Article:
Summation of fractional inhibitory concentration (FIC) index endpoints for combination testing of amphotericin B and natamycin against Fusarium spp. (n=10) and Aspergillus spp. (n=10). The FIC of a drug is the fraction of the minimum inhibitory concentration (MIC) required to inhibit fungal growth when used in combination with another drug. This is a way of normalising the respective MICs of each drug so they can be compared when used in combination in the checkerboard. If the drugs do not interact, the FIC remains at the normalised value of 1.00 (underlined in the figure). If the drugs interact synergistically, the FIC decreases. If the drugs interact antagonistically, the FIC increases. The FIC index (FICI) is the sum of the two FIC values from the x- and y-axes for the checkerboard square corresponding to the visual endpoint. The endpoint is the checkerboard square with the smallest FICI that inhibits growth. There is one endpoint (one FICI) for each isolate (each checkerboard). The figure is a graphical overlay of the 20 checkerboards with a numeric summation of the endpoint locations (white text) with corresponding FICI values (black text). All 20 isolates showed indifference to combination treatment. No isolate showed synergy or antagonism.


Amphotericin B and natamycin are often combined in the treatment of fungal keratitis. We were unable to demonstrate synergy between amphotericin B and natamycin in any of the 20 filamentous fungal isolates. These results suggest that synergy is not a rationale for treating fungal ulcers with amphotericin and natamycin simultaneously. This is not surprising since both drugs are polyenes that are thought to work by the same mechanism.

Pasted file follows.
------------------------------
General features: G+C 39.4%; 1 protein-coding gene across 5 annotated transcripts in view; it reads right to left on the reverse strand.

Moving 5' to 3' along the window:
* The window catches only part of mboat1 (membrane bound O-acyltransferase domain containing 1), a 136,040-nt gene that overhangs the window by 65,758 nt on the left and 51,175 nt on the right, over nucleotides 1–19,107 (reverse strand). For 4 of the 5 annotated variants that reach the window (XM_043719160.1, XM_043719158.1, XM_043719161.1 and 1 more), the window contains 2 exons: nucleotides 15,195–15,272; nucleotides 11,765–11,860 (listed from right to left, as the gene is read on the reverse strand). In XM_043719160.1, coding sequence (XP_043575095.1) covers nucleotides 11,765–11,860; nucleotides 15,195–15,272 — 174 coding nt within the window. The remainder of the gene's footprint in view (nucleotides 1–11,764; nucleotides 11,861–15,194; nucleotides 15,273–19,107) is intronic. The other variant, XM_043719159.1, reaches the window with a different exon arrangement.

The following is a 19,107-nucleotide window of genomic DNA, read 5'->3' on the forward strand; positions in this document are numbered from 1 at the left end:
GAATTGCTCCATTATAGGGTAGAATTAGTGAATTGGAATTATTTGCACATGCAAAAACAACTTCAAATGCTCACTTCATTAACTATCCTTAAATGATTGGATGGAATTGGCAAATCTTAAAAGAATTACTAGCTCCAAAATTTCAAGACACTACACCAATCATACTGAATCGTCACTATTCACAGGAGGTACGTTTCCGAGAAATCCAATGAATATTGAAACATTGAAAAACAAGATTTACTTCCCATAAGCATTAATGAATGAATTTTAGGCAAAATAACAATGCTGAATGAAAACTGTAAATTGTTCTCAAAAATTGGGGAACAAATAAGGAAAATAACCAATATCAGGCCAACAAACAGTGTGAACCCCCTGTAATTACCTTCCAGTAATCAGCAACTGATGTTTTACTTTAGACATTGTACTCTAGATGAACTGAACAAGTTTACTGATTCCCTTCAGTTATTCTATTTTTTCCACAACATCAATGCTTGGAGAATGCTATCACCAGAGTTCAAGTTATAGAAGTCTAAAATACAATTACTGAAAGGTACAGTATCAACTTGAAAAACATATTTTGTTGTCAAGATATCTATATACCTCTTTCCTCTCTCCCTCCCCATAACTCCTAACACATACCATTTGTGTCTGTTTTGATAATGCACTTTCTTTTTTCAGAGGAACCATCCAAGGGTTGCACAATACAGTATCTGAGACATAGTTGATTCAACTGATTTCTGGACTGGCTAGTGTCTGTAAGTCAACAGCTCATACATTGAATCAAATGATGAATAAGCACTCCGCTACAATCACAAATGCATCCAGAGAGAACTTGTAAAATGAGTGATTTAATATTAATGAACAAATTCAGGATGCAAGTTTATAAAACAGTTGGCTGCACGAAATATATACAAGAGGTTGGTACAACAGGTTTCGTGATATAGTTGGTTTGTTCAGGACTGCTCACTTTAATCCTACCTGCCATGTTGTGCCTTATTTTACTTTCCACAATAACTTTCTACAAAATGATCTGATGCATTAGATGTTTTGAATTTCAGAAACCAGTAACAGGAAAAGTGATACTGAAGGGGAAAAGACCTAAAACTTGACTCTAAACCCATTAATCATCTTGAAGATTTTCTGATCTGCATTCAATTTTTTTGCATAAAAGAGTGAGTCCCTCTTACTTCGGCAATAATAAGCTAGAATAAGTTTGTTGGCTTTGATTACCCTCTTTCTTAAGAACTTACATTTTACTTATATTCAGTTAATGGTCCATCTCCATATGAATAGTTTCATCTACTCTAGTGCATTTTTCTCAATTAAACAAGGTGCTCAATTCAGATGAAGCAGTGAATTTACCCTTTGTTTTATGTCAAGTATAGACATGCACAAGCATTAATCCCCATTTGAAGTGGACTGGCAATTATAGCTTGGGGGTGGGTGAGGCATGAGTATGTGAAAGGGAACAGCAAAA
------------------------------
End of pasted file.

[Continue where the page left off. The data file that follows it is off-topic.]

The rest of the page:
Synergy is not the only reason to use multiple drugs. Combination therapy can broaden coverage, decrease toxicity, shorten therapy, and prevent the emergence of de novo resistance. Drugs with different toxicities can be combined to levels that could not be attained with either agent alone, a common practice in oncology. Another example is in toxoplasmosis, where the dose of sulfa drugs was originally limited by crystallisation in the kidney causing crystalluria; triple sulfas lowered the dosage of individual components to reduce the risk of crystalluria.6 Multiple drugs can prevent the emergence of resistance, as in the treatment of tuberculosis and HIV/AIDS. It is also possible that synergy could be realised in vivo despite the lack of in vitro evidence. It has been suggested that the increased toxicity of amphotericin may break down the corneal epithelium and allow better penetration of natamycin. We are not suggesting that combination therapy be avoided, but rather that treating physicians have a rationale for using amphotericin and natamycin together. In this case, synergy is not a rationale.


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  • Funding Supported in part by an unrestricted grant from That Man May See, Inc., San Francisco, California; an unrestricted grant from Research to Prevent Blindness, New York; and the National Institutes of Health (NIH) grant U10 EY015114.

  • Competing interests None.

  • Ethics approval Obtained from the University of California, San Francisco Committee on Human Research and the Aravind Eye Care System, Madurai Institutional Review Board.

  • Provenance and peer review Not commissioned; not externally peer reviewed.